The former defensive coach's own 2012 trial centered only on sex attacks that dated back a decade or so and that were prosecutable under the statute of limitations. Dozens more accusers have since filed claims in civil court.

The university has never disclosed the full range of allegations by about 30 Sandusky accusers with whom it reached settlements. In 2013, officials said Penn State had reached settlements totaling $60 million with 26 victims. A separate batch of cases was settled last year without specifying the number of victims or payout amount.

Those included one accuser who was a child when he allegedly told Paterno in 1976 that Sandusky molested him, and another whose report of abuse was referred in 1988 to Penn State's then-athletic director, according to the opinion.

Glazer also noted that depositions of accusers taken by university lawyers said two Penn State assistant coaches witnessed "inappropriate contact" between Sandusky and children in two incidents in 1987 and 1988.

The court filings related to the settlements of those allegations appear to be sealed in the insurance case.

Investigators who worked on Sandusky's criminal prosecution in 2012 have said that they interviewed dozens of potential accusers who detailed abuse by the assistant coach dating back decades, but that none told them that Paterno knew about the abuse.

The only former assistant football coach to acknowledge witnessing misconduct was Mike McQueary, who testified at Sandusky's trial that he had told Paterno in 2002 that he saw inappropriate contact between Sandusky and a child in a Penn State locker room shower.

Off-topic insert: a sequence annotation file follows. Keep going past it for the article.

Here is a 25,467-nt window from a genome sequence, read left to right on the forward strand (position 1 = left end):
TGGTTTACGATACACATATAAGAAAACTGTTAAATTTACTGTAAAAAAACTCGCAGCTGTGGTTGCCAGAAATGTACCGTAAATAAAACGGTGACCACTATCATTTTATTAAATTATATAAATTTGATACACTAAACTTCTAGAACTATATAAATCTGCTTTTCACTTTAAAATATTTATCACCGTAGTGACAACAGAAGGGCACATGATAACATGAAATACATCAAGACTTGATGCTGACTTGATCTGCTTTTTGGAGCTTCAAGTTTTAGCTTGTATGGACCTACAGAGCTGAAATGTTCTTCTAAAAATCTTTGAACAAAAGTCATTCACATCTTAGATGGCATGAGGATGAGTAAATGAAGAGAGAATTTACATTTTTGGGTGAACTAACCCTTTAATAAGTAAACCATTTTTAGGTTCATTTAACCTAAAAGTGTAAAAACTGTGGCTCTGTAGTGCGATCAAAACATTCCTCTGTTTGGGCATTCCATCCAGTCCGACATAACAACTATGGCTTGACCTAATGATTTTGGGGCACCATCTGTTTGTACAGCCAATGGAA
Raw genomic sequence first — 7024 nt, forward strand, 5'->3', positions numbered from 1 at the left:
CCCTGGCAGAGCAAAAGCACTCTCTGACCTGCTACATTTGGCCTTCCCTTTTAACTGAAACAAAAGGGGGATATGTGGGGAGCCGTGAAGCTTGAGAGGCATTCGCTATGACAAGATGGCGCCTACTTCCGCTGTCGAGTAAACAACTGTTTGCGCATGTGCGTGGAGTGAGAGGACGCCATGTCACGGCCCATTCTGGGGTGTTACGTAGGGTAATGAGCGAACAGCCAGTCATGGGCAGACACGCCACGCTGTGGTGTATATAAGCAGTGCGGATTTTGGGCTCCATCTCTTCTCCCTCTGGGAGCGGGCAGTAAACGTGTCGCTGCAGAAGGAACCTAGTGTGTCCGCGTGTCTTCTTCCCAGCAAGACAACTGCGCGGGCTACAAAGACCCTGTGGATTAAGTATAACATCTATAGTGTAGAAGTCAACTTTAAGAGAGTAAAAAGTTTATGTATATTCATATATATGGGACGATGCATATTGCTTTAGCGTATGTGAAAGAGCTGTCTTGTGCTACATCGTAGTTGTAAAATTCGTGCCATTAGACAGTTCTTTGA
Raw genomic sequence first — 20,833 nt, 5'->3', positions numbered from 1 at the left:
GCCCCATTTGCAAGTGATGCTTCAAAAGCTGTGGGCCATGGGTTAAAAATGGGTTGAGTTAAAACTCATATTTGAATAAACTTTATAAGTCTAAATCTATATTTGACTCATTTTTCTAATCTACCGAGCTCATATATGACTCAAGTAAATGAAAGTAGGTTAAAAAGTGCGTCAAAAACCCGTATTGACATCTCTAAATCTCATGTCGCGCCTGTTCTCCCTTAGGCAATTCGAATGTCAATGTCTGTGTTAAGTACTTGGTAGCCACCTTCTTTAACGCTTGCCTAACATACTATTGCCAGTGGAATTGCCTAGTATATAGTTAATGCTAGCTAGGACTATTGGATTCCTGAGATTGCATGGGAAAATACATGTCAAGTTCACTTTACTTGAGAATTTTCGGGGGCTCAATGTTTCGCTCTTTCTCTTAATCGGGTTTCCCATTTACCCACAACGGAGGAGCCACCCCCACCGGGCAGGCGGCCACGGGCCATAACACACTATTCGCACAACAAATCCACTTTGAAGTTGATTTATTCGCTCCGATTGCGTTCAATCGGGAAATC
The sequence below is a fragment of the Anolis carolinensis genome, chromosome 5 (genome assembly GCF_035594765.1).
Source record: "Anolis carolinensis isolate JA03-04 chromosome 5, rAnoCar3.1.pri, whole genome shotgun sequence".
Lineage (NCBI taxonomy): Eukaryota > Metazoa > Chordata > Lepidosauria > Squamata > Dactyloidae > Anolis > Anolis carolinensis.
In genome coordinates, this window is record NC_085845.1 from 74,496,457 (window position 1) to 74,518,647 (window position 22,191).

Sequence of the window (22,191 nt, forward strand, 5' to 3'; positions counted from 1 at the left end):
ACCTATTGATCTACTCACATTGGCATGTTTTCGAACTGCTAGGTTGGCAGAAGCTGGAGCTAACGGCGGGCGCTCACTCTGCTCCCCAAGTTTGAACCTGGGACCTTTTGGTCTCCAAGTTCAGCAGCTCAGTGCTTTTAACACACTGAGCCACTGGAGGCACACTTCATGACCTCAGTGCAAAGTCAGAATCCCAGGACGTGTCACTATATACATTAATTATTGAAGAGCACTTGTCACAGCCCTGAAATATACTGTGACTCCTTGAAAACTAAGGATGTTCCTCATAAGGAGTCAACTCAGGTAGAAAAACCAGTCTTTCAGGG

The latest revelation comes as Paterno's reputation has been on the mend. The NCAA last year agreed to restore the 111 wins it stripped from the coach after the Sandusky case emerged, once again making him the winningest coach in Division I college football history,

Though a bronze statue of Paterno has not been returned to campus after its controversial removal in 2012, some trustees and Paterno loyalists have started discussions about finding a way to honor the coach, but not until the charges against Spanier and the others are resolved.

Penn State president Eric Barron declined to comment Thursday.

Anthony Lubrano, a longtime Paterno supporter and a member of the board of trustees, said he had not heard of the 1976 allegation.

"I highly doubt the veracity of the allegation," Lubrano said. "Allegations are allegations."

Marci Hamilton, a lawyer who represented two Sandusky victims who settled with the university, said she doubted Penn State would have offered a payout to accusers whose stories could be discredited.

"With Penn State back then, they were trying to get the attention back on their football team, and they weren't challenging these lawsuits tremendously," Hamilton said. "But they weren't just throwing money at [accusers] either."

Glazer's ruling Wednesday came in the midst of a fight over whether Penn State's insurance policies cover the payouts to Sandusky victims. The school's insurer, Pennsylvania Manufacturers Association Insurance Co., has disputed responsibility for paying some claims.

The judge ruled that the school should be responsible for paying claims for abuse that occurred in an eight-year stretch in the 1990s because its policy included an exemption for molestation. A jury will have to determine its degree of liability before and after that span, Glazer wrote.

It is unclear how many claims settled by Penn State fall within each time period.

Steven Engelmeyer, the lead attorney for the insurance company, declined to comment Thursday.